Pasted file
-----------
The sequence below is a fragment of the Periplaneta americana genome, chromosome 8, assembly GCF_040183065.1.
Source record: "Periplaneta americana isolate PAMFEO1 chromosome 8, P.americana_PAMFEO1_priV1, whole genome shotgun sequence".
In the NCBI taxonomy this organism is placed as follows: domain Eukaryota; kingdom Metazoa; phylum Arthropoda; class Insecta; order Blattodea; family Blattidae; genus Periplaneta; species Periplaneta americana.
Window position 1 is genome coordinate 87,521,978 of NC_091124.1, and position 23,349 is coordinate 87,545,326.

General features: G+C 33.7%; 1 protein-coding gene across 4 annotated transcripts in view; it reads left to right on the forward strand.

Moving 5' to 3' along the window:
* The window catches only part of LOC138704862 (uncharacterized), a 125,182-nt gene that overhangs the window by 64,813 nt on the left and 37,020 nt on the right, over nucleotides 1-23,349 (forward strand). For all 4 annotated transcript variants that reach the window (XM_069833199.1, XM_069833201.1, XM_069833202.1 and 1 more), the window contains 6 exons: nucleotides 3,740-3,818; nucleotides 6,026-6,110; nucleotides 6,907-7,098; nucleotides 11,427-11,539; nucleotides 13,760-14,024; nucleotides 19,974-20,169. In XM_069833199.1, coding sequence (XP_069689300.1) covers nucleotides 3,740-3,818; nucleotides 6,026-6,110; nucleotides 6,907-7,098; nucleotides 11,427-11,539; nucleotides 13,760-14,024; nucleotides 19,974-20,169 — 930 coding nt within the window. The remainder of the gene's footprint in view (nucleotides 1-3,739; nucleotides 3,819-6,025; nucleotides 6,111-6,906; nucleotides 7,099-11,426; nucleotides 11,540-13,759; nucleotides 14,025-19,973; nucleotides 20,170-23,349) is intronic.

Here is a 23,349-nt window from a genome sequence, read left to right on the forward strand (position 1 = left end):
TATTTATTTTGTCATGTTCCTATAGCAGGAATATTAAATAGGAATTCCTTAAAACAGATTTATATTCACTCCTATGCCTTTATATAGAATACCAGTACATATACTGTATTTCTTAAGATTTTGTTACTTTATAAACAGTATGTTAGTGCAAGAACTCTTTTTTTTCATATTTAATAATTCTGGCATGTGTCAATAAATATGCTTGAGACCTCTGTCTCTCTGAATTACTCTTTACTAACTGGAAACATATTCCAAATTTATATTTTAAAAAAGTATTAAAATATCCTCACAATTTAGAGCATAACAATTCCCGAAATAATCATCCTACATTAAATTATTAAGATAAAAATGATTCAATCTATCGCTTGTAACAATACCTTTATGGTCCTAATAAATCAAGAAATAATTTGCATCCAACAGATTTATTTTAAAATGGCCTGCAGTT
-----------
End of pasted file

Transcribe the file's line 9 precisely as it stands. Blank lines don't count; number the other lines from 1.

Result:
TATTTATTTTGTCATGTTCCTATAGCAGGAATATTAAATAGGAATTCCTTAAAACAGATTTATATTCACTCCTATGCCTTTATATAGAATACCAGTACATATACTGTATTTCTTAAGATTTTGTTACTTTATAAACAGTATGTTAGTGCAAGAACTCTTTTTTTTCATATTTAATAATTCTGGCATGTGTCAATAAATATGCTTGAGACCTCTGTCTCTCTGAATTACTCTTTACTAACTGGAAACATATTCCAAATTTATATTTTAAAAAAGTATTAAAATATCCTCACAATTTAGAGCATAACAATTCCCGAAATAATCATCCTACATTAAATTATTAAGATAAAAATGATTCAATCTATCGCTTGTAACAATACCTTTATGGTCCTAATAAATCAAGAAATAATTTGCATCCAACAGATTTATTTTAAAATGGCCTGCAGTT